Man Reports ‘Unexploded WWII Bomb’ That Turns Out To Be Zucchini

Headlines such as the one above can be counted upon to generate a laugh or two, and perhaps a click of the mouse. However, the tragic fact is that 46.7% of such stories contain tragic facts.

But this post is not about recursion. It is about Life, and how the facts of life are often tragic. (Not “the facts of life,” which do generate a lot of laughs, especially when explained to five-year-olds.)

Unmentioned in the news article about the man and his bomb is the fact that he made his report to the Bombenpolizei after eating the zucchini, not before. His report was metaphorical in nature and was based upon his growing fear that the ancient vegetable, once subjected to the digestive process, would truly “explode” in his nether regions.

Ich dachte, es würde mir den Mut machen,” Gunther explained. “You know, I thought it would blow my guts out.”

And so, in the event, his concerns unaddressed, his wife and children were made to suffer der Lärm und der Gestank.

Guest Post: Hyrum Smith

On the occasion of his wedding (50th wife), welcome, Hyrum, and congratulations.

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Thank you, DWEW.

Yes, I have 50 wives.

It’s a religious thing.

Don’t ask about the sex. That’s always the first thing to come up. I don’t talk to my wives about it. I won’t talk to you about it. Once the subject comes up at home, I can’t get a word in edgewise, so if a wife tries to sneak sex into the conversation, if a wife even looks like she’s thinking about sex, if she even glances anywhere below my belt, I tell her,  forget about it for the next year or two, period.

I mostly pay for sex in town. Much simpler. Note, however, that I do have 241 children, just in case you think I’m a closet homosexual or something.

Also, don’t ask about food. The cooking competition is worse than the screwing competition, pardon my French. I walk into the dining room, sit down, and eat what’s on my plate. Then I say thanks and get up and leave. You want a review of your dinner? Check my plate. If the food is still lying there, your dinner stinks.

Keep the kids away from me. One hint of favoritism on my part and all hell breaks loose. We’ve got 50 moms here (ages 12 to 92). Take care of your kids! If they want to go to college, make sure they get a scholarship. You can’t beat being a member of a cult for moving to the top of various lists.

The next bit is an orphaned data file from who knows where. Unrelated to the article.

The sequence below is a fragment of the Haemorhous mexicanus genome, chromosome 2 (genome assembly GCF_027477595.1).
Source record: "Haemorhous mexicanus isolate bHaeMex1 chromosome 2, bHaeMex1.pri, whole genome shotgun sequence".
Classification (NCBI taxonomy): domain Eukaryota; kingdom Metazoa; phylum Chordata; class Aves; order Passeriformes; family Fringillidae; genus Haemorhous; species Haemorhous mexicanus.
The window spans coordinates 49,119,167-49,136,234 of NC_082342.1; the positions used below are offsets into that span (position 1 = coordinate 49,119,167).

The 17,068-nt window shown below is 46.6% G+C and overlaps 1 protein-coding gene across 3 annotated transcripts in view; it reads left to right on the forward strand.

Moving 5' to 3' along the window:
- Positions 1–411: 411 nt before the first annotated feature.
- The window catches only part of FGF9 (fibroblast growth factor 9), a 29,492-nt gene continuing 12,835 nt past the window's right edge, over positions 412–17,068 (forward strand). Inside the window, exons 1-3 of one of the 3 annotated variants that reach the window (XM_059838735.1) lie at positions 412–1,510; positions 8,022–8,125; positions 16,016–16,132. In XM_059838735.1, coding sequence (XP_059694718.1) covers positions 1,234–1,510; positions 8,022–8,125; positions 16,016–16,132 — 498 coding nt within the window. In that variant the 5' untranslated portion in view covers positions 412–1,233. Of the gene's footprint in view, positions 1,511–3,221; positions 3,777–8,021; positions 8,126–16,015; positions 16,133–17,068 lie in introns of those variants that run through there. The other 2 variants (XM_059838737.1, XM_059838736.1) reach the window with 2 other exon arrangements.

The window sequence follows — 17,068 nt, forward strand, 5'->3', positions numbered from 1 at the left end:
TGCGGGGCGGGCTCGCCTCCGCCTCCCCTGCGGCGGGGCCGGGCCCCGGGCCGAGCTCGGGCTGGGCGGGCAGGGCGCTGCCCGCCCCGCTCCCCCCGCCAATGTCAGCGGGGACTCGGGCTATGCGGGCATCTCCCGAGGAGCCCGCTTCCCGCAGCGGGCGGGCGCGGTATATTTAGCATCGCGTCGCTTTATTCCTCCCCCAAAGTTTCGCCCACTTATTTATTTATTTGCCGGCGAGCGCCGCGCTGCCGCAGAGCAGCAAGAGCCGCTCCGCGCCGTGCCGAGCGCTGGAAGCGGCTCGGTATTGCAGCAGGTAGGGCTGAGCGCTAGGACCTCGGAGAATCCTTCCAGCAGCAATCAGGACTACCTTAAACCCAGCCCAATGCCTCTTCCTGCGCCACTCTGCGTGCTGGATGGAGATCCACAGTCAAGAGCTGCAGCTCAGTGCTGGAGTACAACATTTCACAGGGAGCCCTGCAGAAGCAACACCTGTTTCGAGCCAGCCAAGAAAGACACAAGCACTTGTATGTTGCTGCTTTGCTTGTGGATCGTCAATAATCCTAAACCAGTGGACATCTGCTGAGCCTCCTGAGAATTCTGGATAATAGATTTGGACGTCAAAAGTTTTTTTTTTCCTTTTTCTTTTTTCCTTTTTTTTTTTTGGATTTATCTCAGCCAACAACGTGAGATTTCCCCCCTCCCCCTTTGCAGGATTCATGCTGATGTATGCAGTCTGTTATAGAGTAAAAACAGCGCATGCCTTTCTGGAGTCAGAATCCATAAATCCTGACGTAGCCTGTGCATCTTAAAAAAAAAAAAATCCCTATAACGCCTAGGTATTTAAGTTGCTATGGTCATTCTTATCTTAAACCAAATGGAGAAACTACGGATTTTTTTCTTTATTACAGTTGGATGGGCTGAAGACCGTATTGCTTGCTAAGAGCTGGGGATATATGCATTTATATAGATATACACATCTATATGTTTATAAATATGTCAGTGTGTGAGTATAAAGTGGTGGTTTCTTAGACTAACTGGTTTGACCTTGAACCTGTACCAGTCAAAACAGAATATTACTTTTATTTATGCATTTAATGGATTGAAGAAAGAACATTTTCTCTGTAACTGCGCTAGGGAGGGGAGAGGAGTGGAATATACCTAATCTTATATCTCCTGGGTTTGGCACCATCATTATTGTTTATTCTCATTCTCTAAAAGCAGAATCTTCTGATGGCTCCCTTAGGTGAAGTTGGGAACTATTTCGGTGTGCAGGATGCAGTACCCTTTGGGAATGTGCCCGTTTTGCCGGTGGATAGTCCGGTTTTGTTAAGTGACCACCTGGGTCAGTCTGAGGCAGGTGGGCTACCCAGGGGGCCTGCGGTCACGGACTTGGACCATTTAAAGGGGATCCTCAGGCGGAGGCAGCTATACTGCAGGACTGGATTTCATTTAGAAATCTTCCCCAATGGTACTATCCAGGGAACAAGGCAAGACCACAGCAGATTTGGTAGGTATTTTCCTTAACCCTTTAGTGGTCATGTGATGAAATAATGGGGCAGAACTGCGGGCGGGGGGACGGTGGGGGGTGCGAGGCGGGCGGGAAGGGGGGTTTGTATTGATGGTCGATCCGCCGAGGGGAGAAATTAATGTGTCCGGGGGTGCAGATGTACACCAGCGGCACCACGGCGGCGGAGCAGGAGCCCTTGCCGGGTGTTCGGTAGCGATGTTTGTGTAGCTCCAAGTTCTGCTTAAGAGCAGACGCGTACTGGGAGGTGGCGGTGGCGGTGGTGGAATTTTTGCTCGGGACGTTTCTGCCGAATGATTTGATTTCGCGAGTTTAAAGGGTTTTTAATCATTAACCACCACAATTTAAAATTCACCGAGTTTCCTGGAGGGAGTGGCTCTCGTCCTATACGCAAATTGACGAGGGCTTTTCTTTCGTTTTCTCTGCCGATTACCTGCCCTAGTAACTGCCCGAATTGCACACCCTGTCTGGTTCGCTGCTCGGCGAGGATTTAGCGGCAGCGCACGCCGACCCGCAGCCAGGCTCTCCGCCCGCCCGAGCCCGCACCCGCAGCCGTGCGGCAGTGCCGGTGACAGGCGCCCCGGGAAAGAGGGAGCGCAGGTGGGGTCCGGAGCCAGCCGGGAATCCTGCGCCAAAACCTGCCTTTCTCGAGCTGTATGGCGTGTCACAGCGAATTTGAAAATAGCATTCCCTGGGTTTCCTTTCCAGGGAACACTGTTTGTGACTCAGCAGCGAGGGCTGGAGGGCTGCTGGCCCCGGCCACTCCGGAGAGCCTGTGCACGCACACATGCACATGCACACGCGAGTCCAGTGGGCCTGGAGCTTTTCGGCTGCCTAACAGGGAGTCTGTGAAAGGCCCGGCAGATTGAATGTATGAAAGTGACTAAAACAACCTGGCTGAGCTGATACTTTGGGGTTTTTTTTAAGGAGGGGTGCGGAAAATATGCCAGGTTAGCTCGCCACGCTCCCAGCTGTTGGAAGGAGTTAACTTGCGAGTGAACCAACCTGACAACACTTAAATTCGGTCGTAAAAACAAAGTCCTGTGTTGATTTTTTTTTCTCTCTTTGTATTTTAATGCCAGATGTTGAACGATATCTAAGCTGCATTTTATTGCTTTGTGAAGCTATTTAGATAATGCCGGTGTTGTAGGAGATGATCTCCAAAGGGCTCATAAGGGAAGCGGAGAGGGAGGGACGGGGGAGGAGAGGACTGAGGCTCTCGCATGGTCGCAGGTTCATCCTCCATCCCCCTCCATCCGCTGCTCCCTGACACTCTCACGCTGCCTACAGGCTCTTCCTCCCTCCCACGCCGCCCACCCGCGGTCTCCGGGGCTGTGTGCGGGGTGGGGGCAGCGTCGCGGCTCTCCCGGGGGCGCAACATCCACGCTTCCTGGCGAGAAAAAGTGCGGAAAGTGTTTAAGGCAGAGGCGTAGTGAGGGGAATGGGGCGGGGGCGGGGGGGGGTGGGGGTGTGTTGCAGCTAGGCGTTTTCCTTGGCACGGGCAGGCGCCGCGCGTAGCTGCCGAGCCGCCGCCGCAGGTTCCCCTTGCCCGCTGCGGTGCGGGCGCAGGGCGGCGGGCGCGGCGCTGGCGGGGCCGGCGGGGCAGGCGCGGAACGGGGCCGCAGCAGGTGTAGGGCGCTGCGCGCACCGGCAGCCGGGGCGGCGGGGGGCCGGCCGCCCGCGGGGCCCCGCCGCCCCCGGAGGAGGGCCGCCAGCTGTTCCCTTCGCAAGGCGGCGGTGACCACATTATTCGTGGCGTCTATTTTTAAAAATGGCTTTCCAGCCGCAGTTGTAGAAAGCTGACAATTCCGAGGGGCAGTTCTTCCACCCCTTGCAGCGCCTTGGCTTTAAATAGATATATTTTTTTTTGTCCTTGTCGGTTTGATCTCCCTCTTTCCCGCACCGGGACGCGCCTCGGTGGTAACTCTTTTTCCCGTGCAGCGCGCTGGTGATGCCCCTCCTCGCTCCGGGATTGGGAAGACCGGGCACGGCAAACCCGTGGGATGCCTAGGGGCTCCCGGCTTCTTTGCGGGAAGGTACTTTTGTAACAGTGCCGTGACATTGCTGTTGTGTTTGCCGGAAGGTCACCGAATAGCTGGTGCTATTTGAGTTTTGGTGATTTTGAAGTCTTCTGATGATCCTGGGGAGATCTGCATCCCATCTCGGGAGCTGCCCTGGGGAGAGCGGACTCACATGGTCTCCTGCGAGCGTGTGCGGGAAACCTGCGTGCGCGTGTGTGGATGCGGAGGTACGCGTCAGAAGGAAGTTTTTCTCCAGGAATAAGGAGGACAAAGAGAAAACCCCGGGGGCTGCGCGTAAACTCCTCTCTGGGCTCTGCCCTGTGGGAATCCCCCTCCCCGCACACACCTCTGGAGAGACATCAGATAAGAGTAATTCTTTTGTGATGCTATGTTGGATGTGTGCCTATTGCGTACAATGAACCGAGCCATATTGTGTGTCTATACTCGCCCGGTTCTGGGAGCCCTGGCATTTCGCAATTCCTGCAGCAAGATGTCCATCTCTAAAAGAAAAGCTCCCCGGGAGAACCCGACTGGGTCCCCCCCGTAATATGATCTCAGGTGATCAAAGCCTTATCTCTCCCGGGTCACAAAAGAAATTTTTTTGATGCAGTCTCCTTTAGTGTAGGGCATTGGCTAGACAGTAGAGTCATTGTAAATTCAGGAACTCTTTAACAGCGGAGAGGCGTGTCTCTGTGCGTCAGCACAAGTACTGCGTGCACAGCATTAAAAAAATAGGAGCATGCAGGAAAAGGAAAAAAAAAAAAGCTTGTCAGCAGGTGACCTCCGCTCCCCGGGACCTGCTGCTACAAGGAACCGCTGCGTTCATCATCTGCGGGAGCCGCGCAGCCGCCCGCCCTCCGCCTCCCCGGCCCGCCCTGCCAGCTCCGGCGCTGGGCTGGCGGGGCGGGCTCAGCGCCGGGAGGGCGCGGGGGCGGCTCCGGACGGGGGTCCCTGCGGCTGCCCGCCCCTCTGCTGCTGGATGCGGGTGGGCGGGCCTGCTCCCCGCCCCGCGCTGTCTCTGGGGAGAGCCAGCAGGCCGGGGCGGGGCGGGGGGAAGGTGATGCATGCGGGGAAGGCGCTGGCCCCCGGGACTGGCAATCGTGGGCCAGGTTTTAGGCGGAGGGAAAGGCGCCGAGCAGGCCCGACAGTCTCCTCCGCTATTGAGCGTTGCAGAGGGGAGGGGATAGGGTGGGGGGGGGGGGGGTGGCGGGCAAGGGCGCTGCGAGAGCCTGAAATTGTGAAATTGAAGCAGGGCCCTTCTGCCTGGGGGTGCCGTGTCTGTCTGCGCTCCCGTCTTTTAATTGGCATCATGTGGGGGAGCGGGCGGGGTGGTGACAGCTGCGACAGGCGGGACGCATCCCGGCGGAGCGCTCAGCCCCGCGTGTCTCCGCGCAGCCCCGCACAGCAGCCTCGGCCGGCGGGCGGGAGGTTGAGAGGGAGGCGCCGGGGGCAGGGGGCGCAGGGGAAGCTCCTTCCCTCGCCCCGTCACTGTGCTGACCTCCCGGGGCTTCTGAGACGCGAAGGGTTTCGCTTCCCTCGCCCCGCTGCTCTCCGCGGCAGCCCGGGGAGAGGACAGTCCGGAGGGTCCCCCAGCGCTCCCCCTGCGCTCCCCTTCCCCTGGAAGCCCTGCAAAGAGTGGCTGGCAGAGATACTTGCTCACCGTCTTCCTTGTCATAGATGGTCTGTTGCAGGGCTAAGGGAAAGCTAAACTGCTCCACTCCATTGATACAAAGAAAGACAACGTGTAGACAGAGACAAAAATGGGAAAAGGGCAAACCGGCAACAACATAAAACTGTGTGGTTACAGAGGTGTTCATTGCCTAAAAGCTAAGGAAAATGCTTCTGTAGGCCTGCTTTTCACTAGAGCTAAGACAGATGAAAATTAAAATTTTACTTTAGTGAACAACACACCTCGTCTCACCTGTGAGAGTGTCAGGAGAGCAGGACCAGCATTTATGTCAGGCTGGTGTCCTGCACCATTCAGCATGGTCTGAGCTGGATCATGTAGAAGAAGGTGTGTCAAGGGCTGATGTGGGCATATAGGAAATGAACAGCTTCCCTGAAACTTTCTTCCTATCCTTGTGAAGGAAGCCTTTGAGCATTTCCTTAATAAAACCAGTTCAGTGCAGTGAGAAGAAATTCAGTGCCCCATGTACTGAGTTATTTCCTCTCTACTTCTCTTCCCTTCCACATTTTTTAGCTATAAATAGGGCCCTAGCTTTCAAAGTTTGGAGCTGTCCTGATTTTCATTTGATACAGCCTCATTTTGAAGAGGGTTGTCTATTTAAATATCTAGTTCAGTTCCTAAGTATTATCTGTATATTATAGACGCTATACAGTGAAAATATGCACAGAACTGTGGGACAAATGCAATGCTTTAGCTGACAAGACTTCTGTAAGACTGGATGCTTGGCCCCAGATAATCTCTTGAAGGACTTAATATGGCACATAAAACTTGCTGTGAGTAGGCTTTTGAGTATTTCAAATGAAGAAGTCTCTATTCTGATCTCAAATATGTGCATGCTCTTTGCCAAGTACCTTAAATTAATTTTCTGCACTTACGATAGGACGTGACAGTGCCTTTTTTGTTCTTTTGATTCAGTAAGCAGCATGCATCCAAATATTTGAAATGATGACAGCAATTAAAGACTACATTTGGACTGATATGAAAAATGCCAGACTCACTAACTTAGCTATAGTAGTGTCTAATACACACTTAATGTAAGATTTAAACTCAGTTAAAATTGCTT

If you’re my mother, one of my sisters, or one of my daughters, don’t try to marry me. This means you, Mom. It’s embarrassing to have a whirlwind romance and find myself at the alter, only to discover you’ve used a wig and contacts to disguise yourself.

If this is about money, talk to Sariah (the 92-year-old). She keeps the books. Cult finance is not taught in Accounting 101.

I don’t talk politics, except to say, where do you think Romney got those debating skills? And Jon Huntsman felt right at home as a diplomat in China, a country with a population of 1.3 billion.

One last thing about sex. If you consort with a prostitute on a steady basis, ensure that she has at least one child by you, if you want to keep straight with God.

5 best nature movies for kids

When looking for great nature films for kids, we focus on five areas:

– Appreciation of nature
– “Just say no to drugs” education
– The science of nature
– Spiritual values
– Family values

Here are the best in each of these important categories:

5. Wet Hot American Summer (2001) – It’s about having fun at a summer camp in a place where it’s quite warm and probably rains a lot.

4. Alice in Wonderland (1951) – Good warnings for kids about the gateway drugs tea and tobacco, as well as hallucinogenic ‘rooms and pills, and gambling, all in a natural setting.

3. Godzilla (1954) – A reminder for kids that there used to be dinosaurs and that they might come back if we just keep fracking around with radiation like we are.

2. 2012 (2009) – What could happen if God gets mad enough.

1. Good Morning… and Goodbye! (1967) – Not strictly for kids, according to Russ Meyer, but it’s full of heavy-breasted women running around naked in the woods, which to me says “Mom.”

Honorable mention: Mega Shark vs Giant Octopus (2009) and AVP (2004).

5 worst kids movies for nature

Only our kids can save the world. What are the top five things that we want to teach them?